Kathy and Mark take a sailing course • November 5 - 9, 2017

We have been mulling over the idea of taking a sailing course in the Mediterranean for some time. Our hope was to get ourselves to a level of skill and certification that would allow us to "bare-boat" charter and live to good life of island hopping in Greece (or wherever).

So, with Kathy's initiative, we booked a 5-day program with Go-n-Sail, a small sailing school based in southern Spain. With any luck we would get our "International Certificates of Competence", and be good to go.

Go-n-Sail is run and owned by Shane and Debbie Cole, a couple ex-pat Brits, and is found in the town of Ayamonte, just where Spain borders on Portugal, about 200km NW of Gibraltar. They own, and run their program on El Rubicon, a 37-foot Jeanneau Sun Odyssey.

This is a boat-based course. We slept on the boat (mostly while at the marina) and took our meals onboard, taking advantage of Debbie's well planned and delicious menus. We had a great course and recommend Go-n-Sail without reservation.

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We arrived in Ayamonte with the setting sun, were met by our hosts and in no time at all, installed onboard. After settling into our new home, we went ashore for a glass of wine with Debbie and Shane.


Sunrise of our first day. The full moon will indicate "springs" in the tidal department, something we had previously not really thought much about.


El Rubicon.


Our home in the V-berth.


Over breakfast Kathy studies the Almanac for important planning information.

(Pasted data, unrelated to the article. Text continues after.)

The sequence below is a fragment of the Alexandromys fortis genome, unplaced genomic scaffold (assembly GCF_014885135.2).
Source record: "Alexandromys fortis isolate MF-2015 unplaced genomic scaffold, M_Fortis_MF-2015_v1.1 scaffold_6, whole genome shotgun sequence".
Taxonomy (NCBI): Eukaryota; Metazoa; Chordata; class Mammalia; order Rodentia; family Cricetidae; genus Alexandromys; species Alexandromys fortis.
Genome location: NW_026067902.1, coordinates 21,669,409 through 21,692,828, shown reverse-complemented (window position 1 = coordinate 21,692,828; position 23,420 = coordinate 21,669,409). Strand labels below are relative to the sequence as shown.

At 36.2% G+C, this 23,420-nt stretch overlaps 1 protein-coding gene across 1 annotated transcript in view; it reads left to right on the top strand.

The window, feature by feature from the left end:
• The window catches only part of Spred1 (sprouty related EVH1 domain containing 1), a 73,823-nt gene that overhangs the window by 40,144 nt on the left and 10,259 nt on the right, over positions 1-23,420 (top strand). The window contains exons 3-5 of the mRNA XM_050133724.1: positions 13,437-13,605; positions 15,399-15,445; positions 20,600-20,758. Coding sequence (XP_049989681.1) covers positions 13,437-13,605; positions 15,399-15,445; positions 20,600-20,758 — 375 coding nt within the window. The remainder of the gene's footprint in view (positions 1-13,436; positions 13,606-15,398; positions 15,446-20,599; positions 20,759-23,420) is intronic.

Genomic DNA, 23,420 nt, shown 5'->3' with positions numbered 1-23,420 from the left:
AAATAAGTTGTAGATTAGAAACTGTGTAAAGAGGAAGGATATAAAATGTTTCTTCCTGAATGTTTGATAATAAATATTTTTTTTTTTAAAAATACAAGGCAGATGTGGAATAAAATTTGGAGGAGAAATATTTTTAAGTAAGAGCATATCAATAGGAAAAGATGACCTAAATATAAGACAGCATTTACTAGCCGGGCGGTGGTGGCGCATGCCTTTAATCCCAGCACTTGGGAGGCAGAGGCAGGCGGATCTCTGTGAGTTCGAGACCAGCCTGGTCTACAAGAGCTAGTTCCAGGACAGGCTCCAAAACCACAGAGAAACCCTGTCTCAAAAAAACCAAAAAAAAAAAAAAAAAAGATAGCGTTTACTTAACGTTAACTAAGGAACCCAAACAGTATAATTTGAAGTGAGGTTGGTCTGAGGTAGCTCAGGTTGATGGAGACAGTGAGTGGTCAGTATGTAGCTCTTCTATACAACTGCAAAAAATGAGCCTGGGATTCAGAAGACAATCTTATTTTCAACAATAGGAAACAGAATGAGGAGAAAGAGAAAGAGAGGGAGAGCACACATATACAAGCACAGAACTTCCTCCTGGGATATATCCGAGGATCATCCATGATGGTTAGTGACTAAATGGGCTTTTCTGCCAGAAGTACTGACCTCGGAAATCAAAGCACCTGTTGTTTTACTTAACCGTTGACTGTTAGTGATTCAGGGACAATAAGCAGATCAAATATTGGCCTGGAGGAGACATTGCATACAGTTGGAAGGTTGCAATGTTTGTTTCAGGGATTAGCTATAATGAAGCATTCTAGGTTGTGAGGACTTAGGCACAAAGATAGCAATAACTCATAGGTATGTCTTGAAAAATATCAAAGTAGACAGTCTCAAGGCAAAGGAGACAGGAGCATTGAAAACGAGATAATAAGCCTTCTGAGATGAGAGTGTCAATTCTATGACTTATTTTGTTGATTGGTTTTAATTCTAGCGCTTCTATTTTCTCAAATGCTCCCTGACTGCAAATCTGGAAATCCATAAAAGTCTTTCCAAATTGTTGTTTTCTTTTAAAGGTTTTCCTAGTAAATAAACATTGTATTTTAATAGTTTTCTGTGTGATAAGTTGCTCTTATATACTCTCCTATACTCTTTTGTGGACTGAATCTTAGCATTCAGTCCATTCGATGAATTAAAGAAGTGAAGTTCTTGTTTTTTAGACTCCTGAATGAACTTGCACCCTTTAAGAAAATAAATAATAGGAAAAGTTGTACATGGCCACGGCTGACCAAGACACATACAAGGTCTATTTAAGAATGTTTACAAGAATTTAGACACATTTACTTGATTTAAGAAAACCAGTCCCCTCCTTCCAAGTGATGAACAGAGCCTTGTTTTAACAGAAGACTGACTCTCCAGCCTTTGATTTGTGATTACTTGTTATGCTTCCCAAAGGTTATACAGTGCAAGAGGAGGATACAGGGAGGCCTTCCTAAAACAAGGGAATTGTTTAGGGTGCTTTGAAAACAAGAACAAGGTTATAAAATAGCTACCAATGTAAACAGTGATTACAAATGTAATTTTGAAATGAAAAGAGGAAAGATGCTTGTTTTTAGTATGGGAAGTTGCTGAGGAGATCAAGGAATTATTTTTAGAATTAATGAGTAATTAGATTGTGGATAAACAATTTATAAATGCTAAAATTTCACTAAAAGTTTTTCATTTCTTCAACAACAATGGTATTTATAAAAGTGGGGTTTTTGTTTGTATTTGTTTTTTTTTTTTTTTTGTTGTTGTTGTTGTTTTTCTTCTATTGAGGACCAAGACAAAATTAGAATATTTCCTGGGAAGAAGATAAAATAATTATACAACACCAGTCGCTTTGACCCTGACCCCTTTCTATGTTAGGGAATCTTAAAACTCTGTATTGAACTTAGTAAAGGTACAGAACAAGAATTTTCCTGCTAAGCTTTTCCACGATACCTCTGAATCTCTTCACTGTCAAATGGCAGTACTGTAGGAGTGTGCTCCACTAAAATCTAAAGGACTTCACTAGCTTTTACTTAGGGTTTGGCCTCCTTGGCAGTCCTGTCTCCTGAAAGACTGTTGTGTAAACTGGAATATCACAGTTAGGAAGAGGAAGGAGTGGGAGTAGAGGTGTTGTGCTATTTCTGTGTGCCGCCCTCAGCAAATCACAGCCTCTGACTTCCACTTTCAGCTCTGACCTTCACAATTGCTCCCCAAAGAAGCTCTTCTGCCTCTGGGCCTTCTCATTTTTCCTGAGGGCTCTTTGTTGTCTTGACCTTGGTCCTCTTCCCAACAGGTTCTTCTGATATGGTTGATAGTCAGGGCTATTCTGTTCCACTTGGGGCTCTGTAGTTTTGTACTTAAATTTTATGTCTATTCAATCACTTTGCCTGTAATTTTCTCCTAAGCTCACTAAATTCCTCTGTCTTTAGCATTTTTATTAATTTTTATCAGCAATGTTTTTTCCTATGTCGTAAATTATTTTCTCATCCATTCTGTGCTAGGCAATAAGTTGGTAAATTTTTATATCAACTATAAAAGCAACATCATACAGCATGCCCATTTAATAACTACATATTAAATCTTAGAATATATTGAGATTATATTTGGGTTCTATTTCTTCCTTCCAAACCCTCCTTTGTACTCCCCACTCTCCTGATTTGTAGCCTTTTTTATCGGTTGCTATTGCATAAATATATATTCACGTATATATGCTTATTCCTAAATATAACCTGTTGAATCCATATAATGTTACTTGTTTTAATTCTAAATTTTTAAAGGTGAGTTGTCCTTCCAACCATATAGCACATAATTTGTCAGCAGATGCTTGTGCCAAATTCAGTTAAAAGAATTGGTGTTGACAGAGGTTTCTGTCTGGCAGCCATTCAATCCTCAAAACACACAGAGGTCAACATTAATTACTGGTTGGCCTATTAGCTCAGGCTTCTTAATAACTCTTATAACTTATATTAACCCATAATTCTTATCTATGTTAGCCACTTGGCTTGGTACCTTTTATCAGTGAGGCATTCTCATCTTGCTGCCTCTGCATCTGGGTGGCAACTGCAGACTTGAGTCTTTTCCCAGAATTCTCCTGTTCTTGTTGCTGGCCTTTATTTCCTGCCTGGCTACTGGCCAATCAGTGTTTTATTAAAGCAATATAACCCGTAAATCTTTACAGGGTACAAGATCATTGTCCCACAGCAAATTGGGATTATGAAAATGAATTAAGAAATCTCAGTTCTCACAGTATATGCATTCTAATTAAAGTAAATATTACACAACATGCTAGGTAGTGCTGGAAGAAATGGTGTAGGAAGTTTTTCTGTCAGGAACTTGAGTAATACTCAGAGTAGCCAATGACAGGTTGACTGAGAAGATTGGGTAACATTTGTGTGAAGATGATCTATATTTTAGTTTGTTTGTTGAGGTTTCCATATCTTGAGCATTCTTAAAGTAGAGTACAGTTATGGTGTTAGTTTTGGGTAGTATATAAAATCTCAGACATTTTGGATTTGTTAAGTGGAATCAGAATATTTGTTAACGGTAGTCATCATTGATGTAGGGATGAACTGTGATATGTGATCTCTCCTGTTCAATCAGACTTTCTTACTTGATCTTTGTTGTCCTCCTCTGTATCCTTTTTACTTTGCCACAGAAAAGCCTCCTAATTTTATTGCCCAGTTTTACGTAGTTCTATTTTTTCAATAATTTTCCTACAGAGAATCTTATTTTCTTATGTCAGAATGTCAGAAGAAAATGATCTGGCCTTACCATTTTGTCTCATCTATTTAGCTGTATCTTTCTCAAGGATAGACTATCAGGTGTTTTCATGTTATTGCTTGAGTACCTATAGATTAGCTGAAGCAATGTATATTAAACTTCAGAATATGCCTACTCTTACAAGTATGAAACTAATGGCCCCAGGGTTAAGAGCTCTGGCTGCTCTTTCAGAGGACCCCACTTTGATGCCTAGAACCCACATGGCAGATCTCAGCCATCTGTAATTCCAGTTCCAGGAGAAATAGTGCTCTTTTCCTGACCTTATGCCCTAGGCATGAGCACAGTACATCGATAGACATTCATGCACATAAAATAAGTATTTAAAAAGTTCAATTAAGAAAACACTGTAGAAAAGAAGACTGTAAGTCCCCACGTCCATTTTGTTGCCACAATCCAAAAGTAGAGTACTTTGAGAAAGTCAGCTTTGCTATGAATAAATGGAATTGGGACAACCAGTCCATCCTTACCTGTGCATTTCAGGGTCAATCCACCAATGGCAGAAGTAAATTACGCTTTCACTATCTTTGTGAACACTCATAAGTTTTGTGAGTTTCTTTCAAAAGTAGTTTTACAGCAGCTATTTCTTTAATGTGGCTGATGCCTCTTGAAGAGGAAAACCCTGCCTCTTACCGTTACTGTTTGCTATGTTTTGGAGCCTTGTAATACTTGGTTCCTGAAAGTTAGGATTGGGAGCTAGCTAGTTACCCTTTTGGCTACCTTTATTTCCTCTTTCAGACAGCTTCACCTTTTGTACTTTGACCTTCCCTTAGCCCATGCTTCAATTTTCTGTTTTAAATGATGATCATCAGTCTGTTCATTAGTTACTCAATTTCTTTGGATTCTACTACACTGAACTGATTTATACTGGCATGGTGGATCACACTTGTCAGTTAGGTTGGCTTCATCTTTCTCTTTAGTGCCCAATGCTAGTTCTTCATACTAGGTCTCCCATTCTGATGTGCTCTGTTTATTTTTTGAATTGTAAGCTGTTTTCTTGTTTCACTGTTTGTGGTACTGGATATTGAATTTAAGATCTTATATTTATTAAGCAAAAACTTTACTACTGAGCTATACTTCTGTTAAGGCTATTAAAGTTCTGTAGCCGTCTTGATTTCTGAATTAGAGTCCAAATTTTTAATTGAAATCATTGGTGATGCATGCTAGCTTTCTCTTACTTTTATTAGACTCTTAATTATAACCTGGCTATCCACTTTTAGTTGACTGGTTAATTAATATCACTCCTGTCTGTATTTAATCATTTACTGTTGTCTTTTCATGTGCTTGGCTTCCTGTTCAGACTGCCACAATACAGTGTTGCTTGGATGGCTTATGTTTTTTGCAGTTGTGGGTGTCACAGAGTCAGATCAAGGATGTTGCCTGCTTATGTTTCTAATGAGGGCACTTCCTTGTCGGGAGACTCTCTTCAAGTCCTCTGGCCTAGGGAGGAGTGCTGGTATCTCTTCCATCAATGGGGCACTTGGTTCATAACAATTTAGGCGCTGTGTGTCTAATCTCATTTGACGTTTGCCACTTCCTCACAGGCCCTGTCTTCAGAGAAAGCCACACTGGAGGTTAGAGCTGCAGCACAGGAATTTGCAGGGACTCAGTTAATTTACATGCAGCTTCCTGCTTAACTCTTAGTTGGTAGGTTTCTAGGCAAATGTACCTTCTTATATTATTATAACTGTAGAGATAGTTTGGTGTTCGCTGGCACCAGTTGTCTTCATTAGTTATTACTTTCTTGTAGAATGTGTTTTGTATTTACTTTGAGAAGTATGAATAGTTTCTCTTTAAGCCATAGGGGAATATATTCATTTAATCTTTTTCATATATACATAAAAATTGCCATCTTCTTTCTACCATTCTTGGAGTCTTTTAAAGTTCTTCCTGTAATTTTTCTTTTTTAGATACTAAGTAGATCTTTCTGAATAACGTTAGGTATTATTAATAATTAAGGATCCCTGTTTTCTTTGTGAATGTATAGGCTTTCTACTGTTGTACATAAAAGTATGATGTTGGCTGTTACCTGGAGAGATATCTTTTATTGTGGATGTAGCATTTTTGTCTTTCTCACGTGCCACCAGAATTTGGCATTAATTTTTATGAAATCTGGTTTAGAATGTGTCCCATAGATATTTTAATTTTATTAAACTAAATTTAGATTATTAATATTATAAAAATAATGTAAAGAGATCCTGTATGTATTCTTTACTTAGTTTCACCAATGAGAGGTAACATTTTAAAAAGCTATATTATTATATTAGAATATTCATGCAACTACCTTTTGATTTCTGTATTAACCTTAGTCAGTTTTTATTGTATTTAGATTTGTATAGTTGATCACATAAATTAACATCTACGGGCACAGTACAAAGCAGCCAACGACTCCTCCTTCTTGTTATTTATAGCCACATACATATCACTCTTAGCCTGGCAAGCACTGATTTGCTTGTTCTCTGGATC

A rare photo of Mark.


We were joined on this course by Roberto, another student in the program. Roberto hails from Florida.

There was so much to cover on our first day, that I'm afraid I'm having a hard time recalling all of it. But the main points were an introduction to the boat, and basic boat handling, points of sail, tacking, jibing (or gybing, if you prefer) and such.


The winds and sea were much more interesting on our second day of sailing. Great fun with El Rubicon zipping along though the swell. We enjoyed it immensely though I think it was not ideal from an instructional point of view.


On our 3rd day, we planned a trip to nearby Marina Isla Canela, hopefully putting to use our navigation skills, as well as passage planning. With an overnight at Isla Canela, we returned to Ayamonte the following day, more training and manoeuvres on the way.

Part of the course included some night-time sailing. And on the 4th day, after a leisurely morning going over such things as diesel engine maintenance (the tide was really setting our schedule, as it always does), we motored up the Rio Guadiana, continuing well upriver after sunset. Here, we are passing under the bridge between Spain and Portugal.

Once it was quite dark out, we returned down river, using the lights of the buoys to guide us.


We dropped anchor in the river, and after a very long day and night, fell into sleep. This photo was taking the following morning, while still at anchor.


On our last day, we practiced (again) with more man-overboard drills, and also docking.

Here, Shane explains something (I'm not sure what) to Kathy, as she motors up and down the pontoons of the marina, turing in circles and occasionally docking.


Finally, at the end of another long day, we say goodbye to Debbie, Shane and El Rubicon, and start the drive home to France.

Epilogue. Apparently, Shane and the Royal Yachting Association, deemed us sufficiently competent to issue our ICCs. So now we are all set to wander the 7 seas, no doubt getting into all kinds of trouble.

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